He argued that the charges did not fall under the category of any of the rules for which, if found guilty, he would be ineligible to be or remain as a member of the ANC and would be expelled from the organisation.

It is crystal clear that the guilty finding against me on all counts and the default judgment that followed, expelling me from the organisation for a shocking period of 10 years, effective May 2 2023, and my subsequent removal from the provincial legislature with effect from May 2 2023 are ultra vires and fly in the face of rule 25.18 of the constitution, indicating a high level of bias against me, and are therefore grossly irregular.
Mmoloki Cwaile

Cwaile said these were the reasons that the judgment needed to be reviewed and set aside.

He was charged with four counts of misconduct emanating from the provincial conference in August, including of having attended it when he was not supposed to. However, in his representation, he indicated that he had been legally nominated by the branch to represent it at the conference.


Cwaile argued that he had not been given enough time to prepare his defence against the nature and type of evidence that the ANC’s PEC intended to use against him at the hearing.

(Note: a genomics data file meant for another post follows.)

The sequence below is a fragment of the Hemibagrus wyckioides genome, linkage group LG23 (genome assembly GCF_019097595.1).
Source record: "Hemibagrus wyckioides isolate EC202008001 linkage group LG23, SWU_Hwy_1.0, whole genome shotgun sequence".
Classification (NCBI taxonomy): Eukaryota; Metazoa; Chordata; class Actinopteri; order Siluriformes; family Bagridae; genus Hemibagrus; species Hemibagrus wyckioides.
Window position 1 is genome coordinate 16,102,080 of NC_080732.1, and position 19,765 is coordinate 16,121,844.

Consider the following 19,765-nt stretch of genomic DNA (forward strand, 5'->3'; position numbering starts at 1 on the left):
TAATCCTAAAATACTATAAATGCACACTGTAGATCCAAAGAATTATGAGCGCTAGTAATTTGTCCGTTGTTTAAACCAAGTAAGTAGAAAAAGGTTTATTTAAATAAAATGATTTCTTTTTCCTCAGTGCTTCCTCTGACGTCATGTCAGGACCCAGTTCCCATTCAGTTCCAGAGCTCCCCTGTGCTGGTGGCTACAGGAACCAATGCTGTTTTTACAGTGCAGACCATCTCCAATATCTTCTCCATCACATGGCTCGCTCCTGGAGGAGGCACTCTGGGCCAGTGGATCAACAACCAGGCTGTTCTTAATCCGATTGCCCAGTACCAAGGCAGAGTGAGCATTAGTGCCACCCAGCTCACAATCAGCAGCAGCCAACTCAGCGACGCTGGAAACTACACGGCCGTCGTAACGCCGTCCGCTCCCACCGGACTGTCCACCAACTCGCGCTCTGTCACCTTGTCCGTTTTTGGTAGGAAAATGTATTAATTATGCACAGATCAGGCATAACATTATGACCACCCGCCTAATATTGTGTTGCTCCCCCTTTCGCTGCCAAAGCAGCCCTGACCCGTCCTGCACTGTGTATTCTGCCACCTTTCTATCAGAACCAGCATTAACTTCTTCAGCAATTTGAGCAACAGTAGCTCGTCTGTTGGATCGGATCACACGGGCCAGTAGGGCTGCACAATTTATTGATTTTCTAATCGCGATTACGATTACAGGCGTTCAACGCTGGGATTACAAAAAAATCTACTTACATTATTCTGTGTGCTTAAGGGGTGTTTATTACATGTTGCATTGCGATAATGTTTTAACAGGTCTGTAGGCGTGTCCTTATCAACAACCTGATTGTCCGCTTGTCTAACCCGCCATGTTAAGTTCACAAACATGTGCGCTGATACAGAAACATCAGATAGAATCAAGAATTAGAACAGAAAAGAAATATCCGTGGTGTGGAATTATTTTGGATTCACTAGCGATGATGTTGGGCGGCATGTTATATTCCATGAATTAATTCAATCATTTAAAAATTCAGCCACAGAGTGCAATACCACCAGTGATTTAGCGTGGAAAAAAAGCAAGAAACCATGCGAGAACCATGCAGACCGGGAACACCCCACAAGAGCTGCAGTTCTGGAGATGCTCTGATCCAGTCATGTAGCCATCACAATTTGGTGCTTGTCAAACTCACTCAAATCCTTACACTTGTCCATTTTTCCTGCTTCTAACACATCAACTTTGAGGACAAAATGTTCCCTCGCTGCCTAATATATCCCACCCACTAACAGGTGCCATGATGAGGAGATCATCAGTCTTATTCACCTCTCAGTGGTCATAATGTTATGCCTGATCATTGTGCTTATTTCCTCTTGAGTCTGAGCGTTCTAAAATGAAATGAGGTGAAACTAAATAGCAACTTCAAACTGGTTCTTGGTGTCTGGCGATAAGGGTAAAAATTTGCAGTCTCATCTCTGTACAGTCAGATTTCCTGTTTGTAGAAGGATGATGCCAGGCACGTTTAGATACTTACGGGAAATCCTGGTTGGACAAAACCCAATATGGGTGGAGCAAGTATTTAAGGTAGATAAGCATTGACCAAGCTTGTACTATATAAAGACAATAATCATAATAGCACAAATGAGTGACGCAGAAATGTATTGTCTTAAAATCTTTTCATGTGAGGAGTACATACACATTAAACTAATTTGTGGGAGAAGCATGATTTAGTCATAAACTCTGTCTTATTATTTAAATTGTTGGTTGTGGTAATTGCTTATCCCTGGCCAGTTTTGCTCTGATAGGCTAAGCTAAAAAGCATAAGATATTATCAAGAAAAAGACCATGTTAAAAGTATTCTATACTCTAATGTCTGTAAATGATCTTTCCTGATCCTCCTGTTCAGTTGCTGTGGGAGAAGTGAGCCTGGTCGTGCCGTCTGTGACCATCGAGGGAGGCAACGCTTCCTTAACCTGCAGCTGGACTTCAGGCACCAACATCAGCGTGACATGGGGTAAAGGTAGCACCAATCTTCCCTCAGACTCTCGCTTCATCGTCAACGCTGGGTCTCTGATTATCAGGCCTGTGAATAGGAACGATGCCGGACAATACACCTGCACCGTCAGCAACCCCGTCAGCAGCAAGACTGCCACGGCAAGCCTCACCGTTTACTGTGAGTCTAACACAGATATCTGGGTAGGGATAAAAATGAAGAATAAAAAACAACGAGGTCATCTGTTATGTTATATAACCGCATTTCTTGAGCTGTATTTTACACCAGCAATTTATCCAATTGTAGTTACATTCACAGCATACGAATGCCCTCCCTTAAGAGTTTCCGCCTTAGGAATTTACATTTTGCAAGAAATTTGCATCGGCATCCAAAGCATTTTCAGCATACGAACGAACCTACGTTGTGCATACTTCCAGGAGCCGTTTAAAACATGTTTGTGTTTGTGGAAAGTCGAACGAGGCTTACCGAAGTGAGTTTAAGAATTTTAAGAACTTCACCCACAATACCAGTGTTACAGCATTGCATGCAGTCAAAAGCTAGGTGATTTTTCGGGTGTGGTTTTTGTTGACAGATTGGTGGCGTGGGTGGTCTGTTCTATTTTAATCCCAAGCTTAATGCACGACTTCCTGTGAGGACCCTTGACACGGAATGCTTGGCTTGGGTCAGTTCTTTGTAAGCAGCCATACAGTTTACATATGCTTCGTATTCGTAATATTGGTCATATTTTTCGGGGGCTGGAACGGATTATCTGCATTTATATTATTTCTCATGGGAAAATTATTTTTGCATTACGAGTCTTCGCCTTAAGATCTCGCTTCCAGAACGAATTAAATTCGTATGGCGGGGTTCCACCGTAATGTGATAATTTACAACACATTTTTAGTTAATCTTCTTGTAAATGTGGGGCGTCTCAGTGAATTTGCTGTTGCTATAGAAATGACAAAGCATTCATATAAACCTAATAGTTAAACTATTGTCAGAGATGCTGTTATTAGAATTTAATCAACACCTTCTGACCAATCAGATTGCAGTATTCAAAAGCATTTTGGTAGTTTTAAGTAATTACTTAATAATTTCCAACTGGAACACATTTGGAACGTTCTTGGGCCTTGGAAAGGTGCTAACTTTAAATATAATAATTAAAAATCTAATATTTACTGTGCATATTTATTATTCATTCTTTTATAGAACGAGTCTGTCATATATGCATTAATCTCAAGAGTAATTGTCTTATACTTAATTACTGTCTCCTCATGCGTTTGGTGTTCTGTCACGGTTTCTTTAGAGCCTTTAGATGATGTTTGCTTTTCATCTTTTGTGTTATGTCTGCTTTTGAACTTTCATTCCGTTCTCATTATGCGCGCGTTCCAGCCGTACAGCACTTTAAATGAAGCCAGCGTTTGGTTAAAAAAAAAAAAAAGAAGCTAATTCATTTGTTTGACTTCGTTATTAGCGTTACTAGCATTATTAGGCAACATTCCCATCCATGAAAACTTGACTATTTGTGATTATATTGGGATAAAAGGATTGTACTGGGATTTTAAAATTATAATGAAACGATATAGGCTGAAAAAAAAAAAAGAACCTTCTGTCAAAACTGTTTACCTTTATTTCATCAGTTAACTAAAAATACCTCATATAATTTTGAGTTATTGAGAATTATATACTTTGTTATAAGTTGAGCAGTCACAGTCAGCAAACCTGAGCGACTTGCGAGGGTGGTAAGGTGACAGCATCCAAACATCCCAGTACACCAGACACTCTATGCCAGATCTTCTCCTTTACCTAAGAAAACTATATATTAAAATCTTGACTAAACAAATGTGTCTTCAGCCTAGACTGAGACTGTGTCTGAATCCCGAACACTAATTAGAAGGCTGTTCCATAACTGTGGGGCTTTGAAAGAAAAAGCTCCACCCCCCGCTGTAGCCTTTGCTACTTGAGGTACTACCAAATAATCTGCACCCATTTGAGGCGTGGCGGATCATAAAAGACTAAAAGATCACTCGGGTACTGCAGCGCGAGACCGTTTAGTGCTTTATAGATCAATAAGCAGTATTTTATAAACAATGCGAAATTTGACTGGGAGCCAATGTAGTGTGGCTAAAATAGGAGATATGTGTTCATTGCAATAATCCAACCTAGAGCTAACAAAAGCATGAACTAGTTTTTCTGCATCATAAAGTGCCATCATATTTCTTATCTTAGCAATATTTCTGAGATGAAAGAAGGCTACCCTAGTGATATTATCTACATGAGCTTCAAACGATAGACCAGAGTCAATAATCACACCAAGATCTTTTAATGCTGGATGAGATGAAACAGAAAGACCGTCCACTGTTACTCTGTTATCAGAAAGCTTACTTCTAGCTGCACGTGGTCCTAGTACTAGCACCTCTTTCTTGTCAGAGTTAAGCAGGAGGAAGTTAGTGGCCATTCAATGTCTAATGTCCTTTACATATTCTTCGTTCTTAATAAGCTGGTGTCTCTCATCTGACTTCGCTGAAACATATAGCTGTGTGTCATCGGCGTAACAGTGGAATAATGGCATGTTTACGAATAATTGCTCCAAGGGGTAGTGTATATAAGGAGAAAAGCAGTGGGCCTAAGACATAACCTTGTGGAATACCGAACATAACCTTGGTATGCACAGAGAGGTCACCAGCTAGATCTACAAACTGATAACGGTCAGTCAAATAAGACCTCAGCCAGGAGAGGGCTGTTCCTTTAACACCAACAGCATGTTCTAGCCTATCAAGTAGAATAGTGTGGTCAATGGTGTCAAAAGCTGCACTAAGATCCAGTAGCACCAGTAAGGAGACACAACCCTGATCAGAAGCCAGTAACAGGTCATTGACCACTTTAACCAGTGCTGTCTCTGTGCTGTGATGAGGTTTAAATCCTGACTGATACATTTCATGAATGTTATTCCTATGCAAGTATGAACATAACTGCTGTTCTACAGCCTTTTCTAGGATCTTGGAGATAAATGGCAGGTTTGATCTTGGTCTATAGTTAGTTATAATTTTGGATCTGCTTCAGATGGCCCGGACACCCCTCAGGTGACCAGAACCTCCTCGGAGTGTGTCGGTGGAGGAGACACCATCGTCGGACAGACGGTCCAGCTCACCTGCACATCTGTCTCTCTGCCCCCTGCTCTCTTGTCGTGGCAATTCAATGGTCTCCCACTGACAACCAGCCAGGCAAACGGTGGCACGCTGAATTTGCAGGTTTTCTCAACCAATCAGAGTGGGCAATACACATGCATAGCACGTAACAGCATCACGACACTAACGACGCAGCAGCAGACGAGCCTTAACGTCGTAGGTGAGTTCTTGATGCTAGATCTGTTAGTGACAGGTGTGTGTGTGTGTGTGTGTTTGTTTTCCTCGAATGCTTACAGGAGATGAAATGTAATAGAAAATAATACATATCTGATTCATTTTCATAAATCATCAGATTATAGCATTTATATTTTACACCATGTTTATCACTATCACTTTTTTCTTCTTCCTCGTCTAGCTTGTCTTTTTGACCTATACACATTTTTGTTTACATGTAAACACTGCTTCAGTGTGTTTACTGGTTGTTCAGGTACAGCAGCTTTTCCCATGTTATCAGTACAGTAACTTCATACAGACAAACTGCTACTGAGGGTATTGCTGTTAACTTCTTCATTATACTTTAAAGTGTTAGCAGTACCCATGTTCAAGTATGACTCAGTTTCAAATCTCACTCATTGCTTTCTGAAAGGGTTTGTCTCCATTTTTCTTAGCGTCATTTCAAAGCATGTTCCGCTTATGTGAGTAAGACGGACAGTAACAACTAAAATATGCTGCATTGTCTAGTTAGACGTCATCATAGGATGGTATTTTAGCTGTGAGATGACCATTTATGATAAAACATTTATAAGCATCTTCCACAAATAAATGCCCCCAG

“I could not have prepared myself against the charges against me without the benefit of perusing the evidence against me. This constitutes a gross irregularity in the proceedings. The second respondent’s judgment therefore stands to be reviewed and set aside,” he stated.

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He added that the failure of the chairperson of the disciplinary committee to force the ANC to participate in the pre-hearing conference, as instructed, or alternatively conduct the pre-hearing in his capacity as chairperson with a view to finalising the matter expeditiously, also constituted a gross irregularity.

“More so in that, in the pre-hearing conference, I would have had an opportunity to provide details of any preliminary points that I wanted to raise at the disciplinary proceedings, rather than raising them for the first time in the hearing,” he stated.